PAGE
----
20.4 Rabbit Stew And Wine
Cambridge: 18 May 2128
Northwards, in the more open land behind a final line of ruined homes, was an area of grassland with older trees dotted around the extremes. Long thought he might be seeing evidence that a river flowed in the distance. To the west the tower windows glinted orange and yellow in the slowly rising sun. Maybe Jenny was up there right now looking in his direction. He tried to imagine what could be seen from its height.
The sound of wildlife moving in the undergrowth was everywhere. He sought out a regularly used track and positioned a trap where it narrowed to re-enter a back garden, baiting it with the sliced up beetroot.
Arriving back he found Ellie opening the bottles with the corkscrew. Rick sat on the machine's base with a cup in his good hand. "That one was revolting," he said pointing at a broken bottle a few yards away, its contents still dribbling out. "But this one isn't."
"You sure you should be drinking that?" Long asked.
Rick pulled the cup to his chest, "Don't care. You're all talking colours anyway. Maybe this'll take 'em away. I'm hungry."
Ellie poured out some clear liquid into a cup and gave it to Long who sniffed it cautiously before putting it to his lips. The taste was slightly bitter, though far from unpleasant and nothing like the one he'd tried back in their home world a few days ago. Maybe it was because none of them had eaten or drunk anything for a day that made this one taste better. He took a larger mouthful and swallowed. Ellie poured some more into Long's cup.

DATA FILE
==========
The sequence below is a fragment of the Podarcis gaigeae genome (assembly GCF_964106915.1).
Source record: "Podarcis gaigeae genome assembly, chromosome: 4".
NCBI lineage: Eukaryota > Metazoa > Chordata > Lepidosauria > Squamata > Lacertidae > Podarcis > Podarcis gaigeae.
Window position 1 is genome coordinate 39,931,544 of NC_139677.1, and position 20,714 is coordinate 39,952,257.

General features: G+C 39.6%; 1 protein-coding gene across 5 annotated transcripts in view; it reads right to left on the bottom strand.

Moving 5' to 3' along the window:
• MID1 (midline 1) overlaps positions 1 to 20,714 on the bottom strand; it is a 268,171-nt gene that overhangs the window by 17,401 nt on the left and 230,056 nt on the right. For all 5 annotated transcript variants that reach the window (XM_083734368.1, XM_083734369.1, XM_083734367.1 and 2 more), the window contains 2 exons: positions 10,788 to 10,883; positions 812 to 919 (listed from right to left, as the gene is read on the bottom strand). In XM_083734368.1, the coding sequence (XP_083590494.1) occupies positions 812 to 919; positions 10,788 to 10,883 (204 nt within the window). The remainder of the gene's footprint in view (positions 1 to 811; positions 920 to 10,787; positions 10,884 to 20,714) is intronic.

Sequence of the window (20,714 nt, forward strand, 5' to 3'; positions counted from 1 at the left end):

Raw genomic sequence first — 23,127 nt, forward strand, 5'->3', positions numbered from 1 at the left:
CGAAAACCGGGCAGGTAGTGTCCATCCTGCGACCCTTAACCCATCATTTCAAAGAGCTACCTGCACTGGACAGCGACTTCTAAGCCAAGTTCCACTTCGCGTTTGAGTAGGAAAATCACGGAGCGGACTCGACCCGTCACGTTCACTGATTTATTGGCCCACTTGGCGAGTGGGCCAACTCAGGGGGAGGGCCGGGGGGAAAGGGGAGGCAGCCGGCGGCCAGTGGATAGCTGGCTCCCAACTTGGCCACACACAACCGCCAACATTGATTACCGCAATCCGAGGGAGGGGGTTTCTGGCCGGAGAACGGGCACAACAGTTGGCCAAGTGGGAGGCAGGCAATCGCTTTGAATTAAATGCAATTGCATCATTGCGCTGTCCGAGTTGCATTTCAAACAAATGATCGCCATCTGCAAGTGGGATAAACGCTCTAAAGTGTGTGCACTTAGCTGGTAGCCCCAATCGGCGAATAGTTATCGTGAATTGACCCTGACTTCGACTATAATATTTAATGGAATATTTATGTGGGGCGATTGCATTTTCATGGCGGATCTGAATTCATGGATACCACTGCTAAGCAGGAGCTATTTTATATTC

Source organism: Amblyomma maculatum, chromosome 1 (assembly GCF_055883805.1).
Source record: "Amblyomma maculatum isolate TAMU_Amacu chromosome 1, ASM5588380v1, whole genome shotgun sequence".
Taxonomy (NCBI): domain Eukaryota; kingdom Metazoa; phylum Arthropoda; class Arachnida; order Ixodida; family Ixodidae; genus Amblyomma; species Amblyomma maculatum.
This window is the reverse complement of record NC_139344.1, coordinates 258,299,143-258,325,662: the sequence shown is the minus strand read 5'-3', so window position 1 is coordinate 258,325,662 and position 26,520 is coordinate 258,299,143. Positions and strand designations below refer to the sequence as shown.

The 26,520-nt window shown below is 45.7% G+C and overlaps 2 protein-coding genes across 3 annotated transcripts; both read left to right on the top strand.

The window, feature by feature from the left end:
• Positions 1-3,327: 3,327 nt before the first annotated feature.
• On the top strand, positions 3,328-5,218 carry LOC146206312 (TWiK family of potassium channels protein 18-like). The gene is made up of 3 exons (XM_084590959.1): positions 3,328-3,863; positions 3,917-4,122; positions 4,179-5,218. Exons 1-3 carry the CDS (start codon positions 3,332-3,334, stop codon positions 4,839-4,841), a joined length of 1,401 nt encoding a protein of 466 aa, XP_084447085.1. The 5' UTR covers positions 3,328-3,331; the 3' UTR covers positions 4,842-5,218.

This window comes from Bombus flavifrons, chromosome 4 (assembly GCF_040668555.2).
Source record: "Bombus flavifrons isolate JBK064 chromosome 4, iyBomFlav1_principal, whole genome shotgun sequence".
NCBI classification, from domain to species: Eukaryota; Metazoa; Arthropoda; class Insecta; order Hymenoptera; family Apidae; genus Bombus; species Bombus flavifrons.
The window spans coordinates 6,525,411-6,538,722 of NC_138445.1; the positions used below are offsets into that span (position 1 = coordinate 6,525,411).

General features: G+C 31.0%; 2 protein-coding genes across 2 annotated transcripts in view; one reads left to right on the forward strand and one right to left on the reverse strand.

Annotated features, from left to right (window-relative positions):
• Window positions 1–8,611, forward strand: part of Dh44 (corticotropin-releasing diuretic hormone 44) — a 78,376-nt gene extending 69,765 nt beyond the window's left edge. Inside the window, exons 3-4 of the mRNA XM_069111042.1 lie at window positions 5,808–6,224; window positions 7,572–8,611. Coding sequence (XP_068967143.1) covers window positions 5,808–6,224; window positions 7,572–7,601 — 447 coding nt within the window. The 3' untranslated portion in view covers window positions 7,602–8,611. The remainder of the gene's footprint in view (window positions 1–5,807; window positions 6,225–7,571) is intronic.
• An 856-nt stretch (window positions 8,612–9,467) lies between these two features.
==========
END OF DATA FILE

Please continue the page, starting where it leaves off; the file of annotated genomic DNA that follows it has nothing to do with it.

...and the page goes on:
"Whoa," Long said, "not too much – remember what I said about that girl who died."
"Didn't you say she fell out a window?" Ellie asked.
"Well, okay, we'd better not go near any windows then."
A few minutes later Jenny returned, frowning. She was given a cup of the drink, which removed a little of her expression.
"So?" Long asked.
"Yes, it's wine all right. Similar to what we found before. That stuff you tried the other day was gin. Quite different."
"No, I meant the tower – see anything?"
"Oh, right. Well, this version is far more intact but that was obvious as soon we arrived. I can see the main city centre, the colleges and out past where the Wall is in our world. Not far away to the west I spotted a herd of deer, about twenty, in an open space between some trees. But most of the land is overgrown, untouched – no sign of people at all."
"Damn. Maybe there'll be some in London."
"Dunno. It wouldn't be as bad to travel here as in the jungle world but London's still a long way away."
"No people on 'five'," Rick reminded them.
"Yes," Long agreed, "but that was because no one could survive there."
"At least I didn't see any ghosts here," Jenny added. "But any sign would have been good."
"Maybe we should go back tonight and look for lights or fires," Long suggested.
"Good idea," Jenny agreed.
"Yerp," Ellie said, pouring herself more wine. "Damn, this is good. Almost makes me forget I'm so hungry."
"Woo, my head's disa-, um, disagreeing with that wine stuff," Ellie slurred, about an hour later. "Putting my tongue to sleep."
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